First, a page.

The Perfect King: The Life of Edward III, Father of the English Nation

Front Cover
Random House, Mar 30, 2010 - History - 560 pages

From the bestselling author of The Time Traveller's Guide to Medieval England, comes the story of King Edward III, who - like Elizabeth and Victoria after him - embodied the values of his age, forged a nation out of war and re-made England.

He ordered his uncle to be beheaded; he usurped his father's throne; he started a war which lasted for more than a hundred years, and taxed his people more than any other previous king.

Nineteenth century historians saw in Edward the opportunity to decry a warmonger, and painted him as a self-seeking, rapacious, tax-gathering conqueror. Yet, in this first full study of the King's character and life, Dr Ian Mortimer unveils that behind the strong warrior king was a compassionate, conscientious and often merciful man - resolute yet devoted to his wife, friends and family, and the father of both the English nation and the English people.

'A fascinating portrait. At times, the reader seems almost able to reach across time and touch this man' - The Economist

What people are saying - Write a review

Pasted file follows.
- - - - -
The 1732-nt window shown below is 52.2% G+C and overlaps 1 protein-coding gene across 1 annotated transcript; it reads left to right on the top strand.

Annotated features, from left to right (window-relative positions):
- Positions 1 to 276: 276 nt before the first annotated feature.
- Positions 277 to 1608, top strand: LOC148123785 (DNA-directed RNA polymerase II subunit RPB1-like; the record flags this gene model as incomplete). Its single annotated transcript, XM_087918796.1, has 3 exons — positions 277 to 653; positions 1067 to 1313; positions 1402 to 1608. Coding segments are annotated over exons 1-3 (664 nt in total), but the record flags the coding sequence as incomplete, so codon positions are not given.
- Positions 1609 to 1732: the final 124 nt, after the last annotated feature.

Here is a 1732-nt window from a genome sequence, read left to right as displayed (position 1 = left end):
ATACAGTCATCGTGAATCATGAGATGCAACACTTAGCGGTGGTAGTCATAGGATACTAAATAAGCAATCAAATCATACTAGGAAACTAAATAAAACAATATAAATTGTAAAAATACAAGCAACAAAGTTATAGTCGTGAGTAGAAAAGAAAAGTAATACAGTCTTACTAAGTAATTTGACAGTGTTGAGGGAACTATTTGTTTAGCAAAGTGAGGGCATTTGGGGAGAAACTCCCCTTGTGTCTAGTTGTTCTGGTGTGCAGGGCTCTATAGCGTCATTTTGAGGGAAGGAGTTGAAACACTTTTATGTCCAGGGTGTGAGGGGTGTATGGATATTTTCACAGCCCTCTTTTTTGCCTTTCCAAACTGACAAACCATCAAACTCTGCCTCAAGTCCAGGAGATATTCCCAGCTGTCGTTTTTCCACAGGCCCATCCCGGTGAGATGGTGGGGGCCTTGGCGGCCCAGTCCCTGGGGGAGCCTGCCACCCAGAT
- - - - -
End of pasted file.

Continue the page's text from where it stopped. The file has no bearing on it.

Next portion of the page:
User ratings

5 stars
3
4 stars
2
3 stars
0
2 stars
0
1 star
0

LibraryThing Review

User Review  - literarytech - LibraryThing

Brilliant. Well written. Mortimer has a gift for depicting battle scenes with rich context and excitement. His research concerning Edward II and the implications to our understanding of his son, Edward III provide both interest and enlightenment. Read full review

LibraryThing Review

User Review  - zen_923 - LibraryThing

Well-written and very informative. However, the author's attempt to defend his theory that Edward II was not yet dead when Edward III became king was a bit distracting. I also don't like how he would ... Read full review

Other editions - View all

About the author (2010)

Dr Ian Mortimer is the author of the bestselling Time Traveller's Guide to Elizabethan England and Time Traveller's Guide to Medieval England, eight other books and many peer-reviewed articles on English history between the fourteenth and eighteenth centuries. He is a Fellow of the Royal Historical Society and was awarded the Alexander Prize (2004) for his work on the social history of medicine in seventeenth-century England. In June 2011, the University of Exeter awarded him a higher doctorate (D.Litt.) by examination, on the strength of his historical work. He also writes historical fiction, published under his middle names (James Forrester). He lives with his wife and three children on the edge of Dartmoor, in Devon. For further information about him and a full bibliography, see his website: www.ianmortimer.com.

Bibliographic information